The government is to make coronavirus vaccinations compulsory for care home staff who work with elderly and vulnerable people, Whitehall sources say.

Ministers are also considering extending the policy to all NHS staff, a proposal which has previously been criticised by some groups representing nurses and doctors.

The government will open a consultation on Wednesday requiring vaccination as a condition of employment for all health service workers in an attempt to reduce transmission in hospitals, sources add.

The full plans are expected to be formerly announced by ministers in the coming days.

The move would mean compulsory vaccination for most of the 1.5 million people working in social care in England, despite concerns having been previously raised that it could lead to some leaving the profession.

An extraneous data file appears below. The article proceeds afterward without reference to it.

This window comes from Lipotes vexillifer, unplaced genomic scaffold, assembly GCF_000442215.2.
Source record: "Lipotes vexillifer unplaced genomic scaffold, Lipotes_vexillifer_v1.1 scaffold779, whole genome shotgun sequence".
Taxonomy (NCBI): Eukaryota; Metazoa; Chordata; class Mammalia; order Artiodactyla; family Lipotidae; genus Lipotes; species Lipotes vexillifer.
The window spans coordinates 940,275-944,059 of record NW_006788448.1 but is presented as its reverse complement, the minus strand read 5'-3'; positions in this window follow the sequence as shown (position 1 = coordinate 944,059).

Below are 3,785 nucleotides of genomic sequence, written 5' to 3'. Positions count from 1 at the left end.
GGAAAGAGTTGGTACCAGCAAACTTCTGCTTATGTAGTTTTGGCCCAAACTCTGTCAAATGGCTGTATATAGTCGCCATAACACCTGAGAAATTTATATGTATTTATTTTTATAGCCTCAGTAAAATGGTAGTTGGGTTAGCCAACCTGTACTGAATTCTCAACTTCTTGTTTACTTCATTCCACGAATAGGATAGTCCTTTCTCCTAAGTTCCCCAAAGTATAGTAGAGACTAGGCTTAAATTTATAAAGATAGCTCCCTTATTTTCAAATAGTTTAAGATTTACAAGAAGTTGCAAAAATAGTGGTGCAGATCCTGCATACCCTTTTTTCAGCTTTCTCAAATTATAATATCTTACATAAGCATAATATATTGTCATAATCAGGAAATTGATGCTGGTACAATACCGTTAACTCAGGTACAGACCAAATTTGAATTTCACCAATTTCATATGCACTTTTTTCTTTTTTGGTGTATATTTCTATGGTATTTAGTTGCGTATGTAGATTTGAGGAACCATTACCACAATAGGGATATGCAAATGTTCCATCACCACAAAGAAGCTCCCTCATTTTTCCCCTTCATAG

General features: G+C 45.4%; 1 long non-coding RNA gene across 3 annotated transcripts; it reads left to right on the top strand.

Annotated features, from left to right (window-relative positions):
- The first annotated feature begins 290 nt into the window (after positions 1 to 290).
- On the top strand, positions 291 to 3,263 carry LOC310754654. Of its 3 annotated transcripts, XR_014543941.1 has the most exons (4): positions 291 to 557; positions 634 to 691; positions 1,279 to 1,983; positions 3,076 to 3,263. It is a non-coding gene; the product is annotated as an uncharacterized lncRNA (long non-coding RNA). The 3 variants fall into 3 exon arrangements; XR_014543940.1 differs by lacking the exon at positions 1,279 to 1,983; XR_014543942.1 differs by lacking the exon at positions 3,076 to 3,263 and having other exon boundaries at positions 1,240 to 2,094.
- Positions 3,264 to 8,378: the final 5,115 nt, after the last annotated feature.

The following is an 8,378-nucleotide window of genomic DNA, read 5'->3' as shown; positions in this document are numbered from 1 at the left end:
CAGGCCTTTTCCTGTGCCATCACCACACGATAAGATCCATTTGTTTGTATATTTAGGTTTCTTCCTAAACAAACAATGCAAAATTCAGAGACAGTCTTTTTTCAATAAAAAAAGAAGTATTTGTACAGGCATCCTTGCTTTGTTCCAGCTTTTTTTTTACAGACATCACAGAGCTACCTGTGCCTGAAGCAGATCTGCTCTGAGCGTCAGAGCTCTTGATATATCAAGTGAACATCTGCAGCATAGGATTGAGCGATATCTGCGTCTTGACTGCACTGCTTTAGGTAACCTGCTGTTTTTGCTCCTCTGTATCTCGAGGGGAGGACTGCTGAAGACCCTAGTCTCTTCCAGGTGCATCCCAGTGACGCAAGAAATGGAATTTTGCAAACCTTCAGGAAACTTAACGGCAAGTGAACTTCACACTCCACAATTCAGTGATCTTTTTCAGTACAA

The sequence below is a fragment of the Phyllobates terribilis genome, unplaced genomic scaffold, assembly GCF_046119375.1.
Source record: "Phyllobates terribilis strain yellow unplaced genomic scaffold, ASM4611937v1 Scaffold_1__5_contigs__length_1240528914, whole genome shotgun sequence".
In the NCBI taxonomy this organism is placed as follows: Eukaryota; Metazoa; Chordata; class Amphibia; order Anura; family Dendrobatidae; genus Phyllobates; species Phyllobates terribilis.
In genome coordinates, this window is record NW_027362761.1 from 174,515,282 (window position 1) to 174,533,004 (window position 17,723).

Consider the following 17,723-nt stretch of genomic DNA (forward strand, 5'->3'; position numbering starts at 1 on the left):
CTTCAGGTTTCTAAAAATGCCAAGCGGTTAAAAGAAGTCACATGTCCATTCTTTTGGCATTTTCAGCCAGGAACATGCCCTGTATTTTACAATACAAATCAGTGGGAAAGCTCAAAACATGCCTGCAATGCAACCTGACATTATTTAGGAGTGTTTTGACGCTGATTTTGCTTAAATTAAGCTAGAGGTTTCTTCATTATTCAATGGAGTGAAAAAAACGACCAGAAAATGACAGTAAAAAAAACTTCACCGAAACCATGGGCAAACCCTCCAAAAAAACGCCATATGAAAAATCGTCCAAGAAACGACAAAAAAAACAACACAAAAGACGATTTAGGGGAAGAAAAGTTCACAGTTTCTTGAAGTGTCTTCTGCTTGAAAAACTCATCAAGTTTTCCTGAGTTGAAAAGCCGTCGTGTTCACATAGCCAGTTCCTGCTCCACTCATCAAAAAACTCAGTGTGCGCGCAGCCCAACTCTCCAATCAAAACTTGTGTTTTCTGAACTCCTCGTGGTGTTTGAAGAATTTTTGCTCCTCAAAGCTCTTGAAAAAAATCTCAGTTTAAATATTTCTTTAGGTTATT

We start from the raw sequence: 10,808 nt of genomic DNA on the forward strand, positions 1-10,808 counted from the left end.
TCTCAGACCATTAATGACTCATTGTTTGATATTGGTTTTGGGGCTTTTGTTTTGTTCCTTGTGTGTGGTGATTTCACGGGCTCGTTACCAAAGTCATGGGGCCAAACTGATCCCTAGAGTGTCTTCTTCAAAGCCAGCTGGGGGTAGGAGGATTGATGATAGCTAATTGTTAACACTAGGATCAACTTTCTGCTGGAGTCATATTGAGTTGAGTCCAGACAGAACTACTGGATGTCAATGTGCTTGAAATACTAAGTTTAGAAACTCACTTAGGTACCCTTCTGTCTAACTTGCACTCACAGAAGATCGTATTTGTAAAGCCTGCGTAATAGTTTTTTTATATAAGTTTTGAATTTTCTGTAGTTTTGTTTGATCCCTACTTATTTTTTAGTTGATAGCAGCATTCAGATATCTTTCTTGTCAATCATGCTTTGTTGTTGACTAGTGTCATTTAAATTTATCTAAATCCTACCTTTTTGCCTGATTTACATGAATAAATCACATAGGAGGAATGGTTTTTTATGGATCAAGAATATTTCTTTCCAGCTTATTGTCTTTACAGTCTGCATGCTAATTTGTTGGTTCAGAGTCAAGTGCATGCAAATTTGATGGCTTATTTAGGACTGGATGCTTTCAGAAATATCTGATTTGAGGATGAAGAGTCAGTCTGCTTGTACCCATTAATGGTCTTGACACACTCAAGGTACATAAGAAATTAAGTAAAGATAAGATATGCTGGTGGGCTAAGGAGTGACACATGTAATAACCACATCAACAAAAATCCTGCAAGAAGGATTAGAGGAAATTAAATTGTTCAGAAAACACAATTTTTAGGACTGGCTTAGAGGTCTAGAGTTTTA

It comes as ministers look to reduce the spread of COVID-19 in care homes and hospitals by staff who are infected as cases of the Delta variant are rising in the community.

There have also been concerns about the uptake of the vaccine from those working in the care sector, with the latest figures suggesting more than 50,000 carers remain unvaccinated.

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Some legal experts have previously suggested that compulsory vaccination could be challenged as a breach of European human rights law or equalities legislation.

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Care home workers and families who have lost loved ones to COVID-19, have disputed Matt Hancock’s handling of the pandemic.

Under the proposals, care home workers will have 16 weeks to take up the offer of the jab or face losing their roles, reports say.

There have been more than 40,000 deaths involving COVID-19 in care homes in England during the pandemic to date.